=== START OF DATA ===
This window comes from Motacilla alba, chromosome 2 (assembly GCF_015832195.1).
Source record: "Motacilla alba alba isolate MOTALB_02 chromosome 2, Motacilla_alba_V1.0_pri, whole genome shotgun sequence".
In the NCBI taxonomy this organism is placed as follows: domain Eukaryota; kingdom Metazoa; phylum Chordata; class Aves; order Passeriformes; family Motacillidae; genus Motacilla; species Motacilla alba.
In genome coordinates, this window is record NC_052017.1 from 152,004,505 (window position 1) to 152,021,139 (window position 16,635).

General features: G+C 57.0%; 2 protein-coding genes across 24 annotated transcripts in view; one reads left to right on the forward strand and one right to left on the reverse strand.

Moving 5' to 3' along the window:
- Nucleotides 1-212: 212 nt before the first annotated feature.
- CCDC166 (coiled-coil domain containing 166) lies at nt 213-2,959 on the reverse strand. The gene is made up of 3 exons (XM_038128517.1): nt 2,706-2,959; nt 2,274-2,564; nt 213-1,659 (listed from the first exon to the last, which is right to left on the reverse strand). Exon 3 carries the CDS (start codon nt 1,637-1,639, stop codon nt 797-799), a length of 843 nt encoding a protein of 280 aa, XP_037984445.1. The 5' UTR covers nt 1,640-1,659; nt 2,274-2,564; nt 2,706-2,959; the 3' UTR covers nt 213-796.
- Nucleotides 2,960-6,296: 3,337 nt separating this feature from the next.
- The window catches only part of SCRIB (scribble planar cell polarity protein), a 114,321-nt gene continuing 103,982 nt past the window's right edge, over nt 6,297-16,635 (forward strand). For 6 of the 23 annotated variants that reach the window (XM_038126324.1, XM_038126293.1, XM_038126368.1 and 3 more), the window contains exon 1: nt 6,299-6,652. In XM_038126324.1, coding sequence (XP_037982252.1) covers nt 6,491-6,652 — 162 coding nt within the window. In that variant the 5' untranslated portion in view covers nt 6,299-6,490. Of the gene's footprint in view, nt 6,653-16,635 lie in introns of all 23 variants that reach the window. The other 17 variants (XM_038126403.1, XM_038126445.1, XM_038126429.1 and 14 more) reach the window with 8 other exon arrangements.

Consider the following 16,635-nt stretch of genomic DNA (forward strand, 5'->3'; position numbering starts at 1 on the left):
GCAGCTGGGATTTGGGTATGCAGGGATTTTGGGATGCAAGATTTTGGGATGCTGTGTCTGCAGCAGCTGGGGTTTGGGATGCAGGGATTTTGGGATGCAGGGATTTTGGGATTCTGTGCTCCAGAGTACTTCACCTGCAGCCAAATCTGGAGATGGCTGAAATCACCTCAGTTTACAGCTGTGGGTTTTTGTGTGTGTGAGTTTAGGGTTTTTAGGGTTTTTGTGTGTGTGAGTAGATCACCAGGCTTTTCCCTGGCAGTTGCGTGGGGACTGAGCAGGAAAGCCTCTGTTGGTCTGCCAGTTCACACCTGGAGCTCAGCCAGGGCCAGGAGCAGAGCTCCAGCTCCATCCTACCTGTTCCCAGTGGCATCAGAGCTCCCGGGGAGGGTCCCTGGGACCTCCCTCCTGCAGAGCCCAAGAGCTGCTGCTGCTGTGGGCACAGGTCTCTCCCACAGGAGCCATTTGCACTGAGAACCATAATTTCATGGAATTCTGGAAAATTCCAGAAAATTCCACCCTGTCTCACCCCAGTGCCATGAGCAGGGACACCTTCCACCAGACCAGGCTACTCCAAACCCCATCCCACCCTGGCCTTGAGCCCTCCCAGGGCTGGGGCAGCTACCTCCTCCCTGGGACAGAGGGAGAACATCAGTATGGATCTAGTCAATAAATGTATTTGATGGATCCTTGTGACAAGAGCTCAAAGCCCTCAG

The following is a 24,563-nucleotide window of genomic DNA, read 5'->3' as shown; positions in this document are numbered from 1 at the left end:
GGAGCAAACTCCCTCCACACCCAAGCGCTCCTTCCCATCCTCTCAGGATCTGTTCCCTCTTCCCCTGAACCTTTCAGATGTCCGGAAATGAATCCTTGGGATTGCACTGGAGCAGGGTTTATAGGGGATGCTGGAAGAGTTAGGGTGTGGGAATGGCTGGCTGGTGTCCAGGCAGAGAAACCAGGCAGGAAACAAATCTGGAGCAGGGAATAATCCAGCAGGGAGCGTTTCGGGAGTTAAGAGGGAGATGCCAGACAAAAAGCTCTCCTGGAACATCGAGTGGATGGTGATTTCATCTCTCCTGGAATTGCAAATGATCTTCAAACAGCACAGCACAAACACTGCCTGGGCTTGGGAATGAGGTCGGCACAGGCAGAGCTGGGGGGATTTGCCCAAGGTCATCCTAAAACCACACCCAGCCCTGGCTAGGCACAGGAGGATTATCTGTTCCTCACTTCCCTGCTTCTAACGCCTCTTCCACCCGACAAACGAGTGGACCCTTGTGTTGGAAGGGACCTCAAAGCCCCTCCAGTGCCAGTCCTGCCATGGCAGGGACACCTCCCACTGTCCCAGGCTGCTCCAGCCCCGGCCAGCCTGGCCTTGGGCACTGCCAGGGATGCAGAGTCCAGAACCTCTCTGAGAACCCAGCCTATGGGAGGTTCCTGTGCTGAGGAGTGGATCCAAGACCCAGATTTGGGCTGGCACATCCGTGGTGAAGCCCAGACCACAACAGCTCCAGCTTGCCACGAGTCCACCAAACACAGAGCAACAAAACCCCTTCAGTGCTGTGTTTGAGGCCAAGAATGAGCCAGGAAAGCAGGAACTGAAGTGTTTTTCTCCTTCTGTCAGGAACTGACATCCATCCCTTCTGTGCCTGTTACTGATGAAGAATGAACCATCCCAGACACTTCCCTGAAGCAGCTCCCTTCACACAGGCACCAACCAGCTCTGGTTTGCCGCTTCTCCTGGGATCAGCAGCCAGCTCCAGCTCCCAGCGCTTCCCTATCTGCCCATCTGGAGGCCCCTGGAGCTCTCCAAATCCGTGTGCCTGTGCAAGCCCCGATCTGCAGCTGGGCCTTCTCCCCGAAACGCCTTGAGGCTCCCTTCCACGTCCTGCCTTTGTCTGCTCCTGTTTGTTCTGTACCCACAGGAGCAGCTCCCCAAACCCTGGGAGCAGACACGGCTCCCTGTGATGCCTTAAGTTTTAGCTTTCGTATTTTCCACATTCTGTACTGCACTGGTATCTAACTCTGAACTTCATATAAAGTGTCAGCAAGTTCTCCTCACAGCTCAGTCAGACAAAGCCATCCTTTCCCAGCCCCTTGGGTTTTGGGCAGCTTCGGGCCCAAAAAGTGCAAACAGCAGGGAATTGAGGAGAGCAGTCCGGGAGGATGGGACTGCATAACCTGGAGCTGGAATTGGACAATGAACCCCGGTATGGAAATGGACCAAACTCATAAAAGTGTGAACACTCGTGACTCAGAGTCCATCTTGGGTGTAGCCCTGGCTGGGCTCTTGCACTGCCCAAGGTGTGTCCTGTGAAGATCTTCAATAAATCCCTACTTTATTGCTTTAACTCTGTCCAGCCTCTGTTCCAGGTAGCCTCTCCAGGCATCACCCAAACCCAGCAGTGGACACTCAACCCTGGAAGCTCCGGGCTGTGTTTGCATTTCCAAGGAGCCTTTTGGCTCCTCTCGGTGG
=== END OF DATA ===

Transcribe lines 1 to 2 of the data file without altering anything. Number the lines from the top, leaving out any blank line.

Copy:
This window comes from Motacilla alba, chromosome 2 (assembly GCF_015832195.1).
Source record: "Motacilla alba alba isolate MOTALB_02 chromosome 2, Motacilla_alba_V1.0_pri, whole genome shotgun sequence".